Two internationally renowned research centres, the Andrew & Renata Kaldor Centre for International Refugee Law at UNSW and the Refugee Studies Centre (RSC) at the University of Oxford, are formalising a partnership to strengthen vital new thinking on global refugee policy.
The RSC-Kaldor Centre partnership is designed to promote innovative research, teaching and policy initiatives. Through a newly signed Memorandum of Understanding, these centres of excellence will facilitate academic exchange and co-operation, encouraging cross-institutional visits and cooperative research.
The Director of the Kaldor Centre, Scientia Professor Jane McAdam, says: “I’ve had a long association with Oxford’s Refugee Studies Centre, which fosters a rich community of multidisciplinary scholars who enhance each other’s perspectives. With the Kaldor Centre’s particular expertise in refugee law, this collaboration responds to the critical need for global approaches to finding sustainable solutions for the world’s displaced people.”
Professor Alexander Betts, Director of the Refugee Studies Centre, adds: “We’re delighted to formalise our collaboration with the Kaldor Centre, one of the most innovative research centres in the world working on refugee law and policy. This enables us to work across regions and across disciplines in order to improve the lives of displaced people.”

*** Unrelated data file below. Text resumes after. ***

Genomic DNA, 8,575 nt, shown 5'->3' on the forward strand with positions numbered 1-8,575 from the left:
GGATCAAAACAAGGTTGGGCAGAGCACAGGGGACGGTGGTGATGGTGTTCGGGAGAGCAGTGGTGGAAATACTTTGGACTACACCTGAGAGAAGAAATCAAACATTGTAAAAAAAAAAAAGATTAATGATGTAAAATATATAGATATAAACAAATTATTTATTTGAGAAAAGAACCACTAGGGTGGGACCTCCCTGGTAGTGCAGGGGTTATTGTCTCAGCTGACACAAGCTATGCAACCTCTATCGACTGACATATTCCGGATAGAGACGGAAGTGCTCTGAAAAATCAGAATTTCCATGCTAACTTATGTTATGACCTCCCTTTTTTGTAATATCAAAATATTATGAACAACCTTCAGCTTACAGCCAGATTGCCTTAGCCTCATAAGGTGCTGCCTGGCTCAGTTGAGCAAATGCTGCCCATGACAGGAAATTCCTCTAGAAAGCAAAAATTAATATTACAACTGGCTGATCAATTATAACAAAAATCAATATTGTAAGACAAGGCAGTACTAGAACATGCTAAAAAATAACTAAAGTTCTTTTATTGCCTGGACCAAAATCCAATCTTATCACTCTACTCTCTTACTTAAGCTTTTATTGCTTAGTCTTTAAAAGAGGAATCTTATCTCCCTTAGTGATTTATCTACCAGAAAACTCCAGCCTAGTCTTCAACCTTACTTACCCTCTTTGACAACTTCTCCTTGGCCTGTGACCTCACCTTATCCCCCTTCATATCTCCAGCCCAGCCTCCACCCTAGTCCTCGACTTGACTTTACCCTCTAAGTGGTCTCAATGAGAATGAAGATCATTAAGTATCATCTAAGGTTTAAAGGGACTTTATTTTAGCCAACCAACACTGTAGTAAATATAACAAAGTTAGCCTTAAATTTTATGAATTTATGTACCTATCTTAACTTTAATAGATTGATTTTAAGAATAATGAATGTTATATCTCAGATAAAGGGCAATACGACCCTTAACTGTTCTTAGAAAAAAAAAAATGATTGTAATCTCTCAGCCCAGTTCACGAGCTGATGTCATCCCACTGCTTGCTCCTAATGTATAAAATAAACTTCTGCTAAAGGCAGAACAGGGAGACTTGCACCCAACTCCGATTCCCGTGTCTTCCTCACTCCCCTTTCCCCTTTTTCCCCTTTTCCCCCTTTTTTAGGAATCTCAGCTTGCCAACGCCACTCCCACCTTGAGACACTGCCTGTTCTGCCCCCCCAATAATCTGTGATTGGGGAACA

The Refugee Studies Centre is a multidisciplinary teaching and research centre based within the University of Oxford’s Department of International Development. Established in 1982, the RSC has won an international reputation as the leading centre for research and teaching on forced migration, work which embraces a commitment to improving the lives and circumstances of forced migrants.
The Kaldor Centre for International Refugee Law at UNSW is the world’s first and only research centre dedicated to the study of international refugee law. The Centre was founded in October 2013 to undertake rigorous research and contribute to public policy involving the most pressing displacement issues in Australia, the Asia-Pacific region and the world.